A. Michael Rennie

Monday 1:30 p Dalton:

Start Your Own Museum

Thomas Atkinson, Don Sakers

Monday 1:30 p Exeter:


David Marusek

Monday 1:30 p Hampton:


Madeleine E. Robins

Monday 2:00 p H203:

Teaching Science Fiction Online: Experiences with a Web-Only Class

Bill Dynes

Monday 2:00 p H204:

For Us, the Living and the Re-evaluation of Heinlein's Career

Bill Patterson, Robert James

Monday 2:00 p H205:

Future Health Problems

Well, sure, we're all getting old (and tired), but what kinds of health issues will our aging bring to us and society? Beyond that—what new illnesses/syndromes might we see in a future where zero-G, annotated RNA, and alien contact (sexual and otherwise!) might be in store for us? Use your imagination to explore what the HMOs of the future might have to deal with.

Robert I. Katz (m), Shariann Lewitt, Karen Purcell, Samuel Scheiner

Monday 2:00 p H206:

What's Your Agenda?

How do you get your agendas in, and keep the story going strong? Do you really have to be a Mason to understand which character in the Magic Flute is the Catholic Church? How obvious should it be (or, does it matter?) before the story's believability is shot?

How can writers (or readers?) avoid taking their preconceptions with them? Their backgrounds (life, beliefs, prejudices, obsessions) shape the tale, after all, don't they?

Benjamin Rosenbaum, Don Sakers (m), Martha Soukup, Carrie Vaughn

Monday 2:00 p H209:

Here is Greenwood [English]

Monday 2:00 p H301:

Deep Time

The far far (and we mean really far) future. What will the universe be like? Have any sf writers really tried to tackle this terrific time period?

John G. Cramer, Mark L. Olson

Monday 2:00 p H303:

Recent SF and Fantasy for Kids

Susan Fichtelberg, Diana Tixier Herald, Bonnie Kunzel

Monday 2:00 p H304:

TV Storytelling: From Arcs to Episodes

Different TV series use different storytelling techniques. There's the series arc (Babylon 5), the episodic approach with occasional recurring themes (most of the Star Treks), the seasonal arc (Buffy and Angel), and the series arc which has no real conclusion in mind (The X- Files). The panel compares and discusses the various techniques used in telling stories on TV.

Michael A. Burstein, Craig Engler, Daniel Kimmel (m), Bey King, Melinda Snodgrass

Monday 2:00 p H305:

Force Fields: what can electromagnetism do for us?

What can electromagnetism do for us? Are there any other forces that might be used? How do new materials, potential superconductors, or ultra- fast computer reactions create new possibilities?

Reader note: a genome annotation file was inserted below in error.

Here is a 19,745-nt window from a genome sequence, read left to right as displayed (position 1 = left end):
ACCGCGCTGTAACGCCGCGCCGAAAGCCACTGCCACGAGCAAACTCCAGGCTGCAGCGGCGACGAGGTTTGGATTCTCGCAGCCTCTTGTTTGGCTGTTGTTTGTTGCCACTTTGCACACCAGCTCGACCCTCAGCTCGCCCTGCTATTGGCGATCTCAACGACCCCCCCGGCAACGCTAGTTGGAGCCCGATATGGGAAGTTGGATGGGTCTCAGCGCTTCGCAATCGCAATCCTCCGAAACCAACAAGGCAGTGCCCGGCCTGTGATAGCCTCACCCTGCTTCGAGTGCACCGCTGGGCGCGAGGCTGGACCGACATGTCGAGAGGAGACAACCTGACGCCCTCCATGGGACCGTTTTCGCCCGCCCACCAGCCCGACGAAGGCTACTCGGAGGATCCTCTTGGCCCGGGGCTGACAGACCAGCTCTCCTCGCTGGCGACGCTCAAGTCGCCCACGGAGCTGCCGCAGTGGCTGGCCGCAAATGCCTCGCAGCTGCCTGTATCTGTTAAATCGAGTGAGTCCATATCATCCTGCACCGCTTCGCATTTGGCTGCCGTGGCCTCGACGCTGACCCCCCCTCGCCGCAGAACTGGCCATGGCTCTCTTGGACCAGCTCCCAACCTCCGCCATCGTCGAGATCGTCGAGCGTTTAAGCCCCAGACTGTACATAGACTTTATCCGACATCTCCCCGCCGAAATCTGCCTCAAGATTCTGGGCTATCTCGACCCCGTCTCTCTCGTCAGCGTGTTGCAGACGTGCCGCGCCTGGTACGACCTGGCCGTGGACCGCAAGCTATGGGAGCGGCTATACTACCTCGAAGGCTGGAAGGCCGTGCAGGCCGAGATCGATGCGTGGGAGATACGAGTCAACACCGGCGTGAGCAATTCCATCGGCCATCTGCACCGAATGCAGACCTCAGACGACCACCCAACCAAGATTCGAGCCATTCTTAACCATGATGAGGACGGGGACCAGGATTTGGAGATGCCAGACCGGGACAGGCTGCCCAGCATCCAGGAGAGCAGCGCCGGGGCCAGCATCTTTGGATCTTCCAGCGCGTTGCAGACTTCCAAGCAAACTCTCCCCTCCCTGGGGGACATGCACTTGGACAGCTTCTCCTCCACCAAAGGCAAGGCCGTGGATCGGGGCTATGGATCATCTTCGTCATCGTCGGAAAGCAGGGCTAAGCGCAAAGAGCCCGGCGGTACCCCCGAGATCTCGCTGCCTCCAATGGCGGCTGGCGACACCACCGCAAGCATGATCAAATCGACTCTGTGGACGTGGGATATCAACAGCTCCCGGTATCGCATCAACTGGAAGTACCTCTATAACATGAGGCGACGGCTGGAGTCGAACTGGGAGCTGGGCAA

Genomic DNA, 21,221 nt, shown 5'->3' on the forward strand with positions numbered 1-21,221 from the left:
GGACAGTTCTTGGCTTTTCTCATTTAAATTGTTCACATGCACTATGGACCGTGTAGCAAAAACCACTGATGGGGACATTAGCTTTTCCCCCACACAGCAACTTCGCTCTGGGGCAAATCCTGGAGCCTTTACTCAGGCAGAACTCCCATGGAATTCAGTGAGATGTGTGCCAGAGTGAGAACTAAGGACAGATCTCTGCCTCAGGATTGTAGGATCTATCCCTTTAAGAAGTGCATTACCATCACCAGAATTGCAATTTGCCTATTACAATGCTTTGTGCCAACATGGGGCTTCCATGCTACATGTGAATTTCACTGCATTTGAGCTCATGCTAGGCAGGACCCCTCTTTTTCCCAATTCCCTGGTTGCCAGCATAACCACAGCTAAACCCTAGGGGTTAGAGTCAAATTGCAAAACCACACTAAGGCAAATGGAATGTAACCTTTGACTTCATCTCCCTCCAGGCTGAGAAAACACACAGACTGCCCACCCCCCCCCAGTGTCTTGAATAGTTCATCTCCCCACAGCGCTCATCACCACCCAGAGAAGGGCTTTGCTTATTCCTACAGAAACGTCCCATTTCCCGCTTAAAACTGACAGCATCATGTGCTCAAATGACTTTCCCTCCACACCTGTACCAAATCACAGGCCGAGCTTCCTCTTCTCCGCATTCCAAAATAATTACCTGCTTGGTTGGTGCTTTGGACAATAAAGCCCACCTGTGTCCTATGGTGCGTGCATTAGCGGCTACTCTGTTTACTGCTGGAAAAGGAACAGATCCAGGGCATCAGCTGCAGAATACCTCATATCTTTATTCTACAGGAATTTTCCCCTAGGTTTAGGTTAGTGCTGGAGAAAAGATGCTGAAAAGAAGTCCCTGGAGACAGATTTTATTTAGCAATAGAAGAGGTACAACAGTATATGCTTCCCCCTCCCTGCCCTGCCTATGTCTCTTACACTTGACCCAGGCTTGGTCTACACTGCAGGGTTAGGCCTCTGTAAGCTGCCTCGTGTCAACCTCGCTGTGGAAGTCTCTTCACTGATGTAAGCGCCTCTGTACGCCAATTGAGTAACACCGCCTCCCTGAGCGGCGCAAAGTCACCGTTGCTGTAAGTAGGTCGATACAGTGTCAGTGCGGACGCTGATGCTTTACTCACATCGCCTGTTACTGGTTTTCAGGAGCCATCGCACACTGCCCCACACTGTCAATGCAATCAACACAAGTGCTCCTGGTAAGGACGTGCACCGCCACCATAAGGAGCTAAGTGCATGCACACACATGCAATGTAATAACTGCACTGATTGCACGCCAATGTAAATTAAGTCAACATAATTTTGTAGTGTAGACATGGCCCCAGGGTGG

Howard Davidson (m), Jordin T. Kare, G. David Nordley

Monday 2:00 p H306:

2024: Technology that We Can't Imagine Being Without

Twenty years ago it was hard to imagine what it was like before copy machines. They had changed the work environment a lot and had gone quickly from being a novelty to such an essential part of business that nobody could imagine what it would be like if we didn't have them.

The pace of such "essential" inventions has quickened. How did we ever get by without computers? The Web? VCRs? (Kids today—and adults, since we've changed as we've gotten used to things—can't imagine the days when you had to eagerly scan the TV listing for late-night movies, hoping that somebody would soon re-run the movie you hadn't seen in years or had always wanted to see.) And we're beginning to feel that way about our DVD players. What things that we don't have now will be considered so much a part of life that they'll fall into the "can't imagine life without them" category?

Kenn Bates, Marc Gordon (m), P. J. Plauger, Shara R. Zoll

Monday 2:00 p H307:

When Fans Die…

…what happens to their stuff? It's depressing, but true. All of us have heard stories about a fan whose family executor, not knowing the value of his collection, threw it out upon his death. How do we prepare for the dispensation of our collections when we head for the Great Convention in the Sky? Sell it even though it would break our hearts? Do we leave it to a library or university—however, won't they need an endowment to take care of it? It might end up sitting and rotting in the basement, until the books are sold for peanuts! Do we donate it to a fannish organization, to use as they wish to advance SF? What are other alternatives? What are the advantages/disadvantages/practicality of each?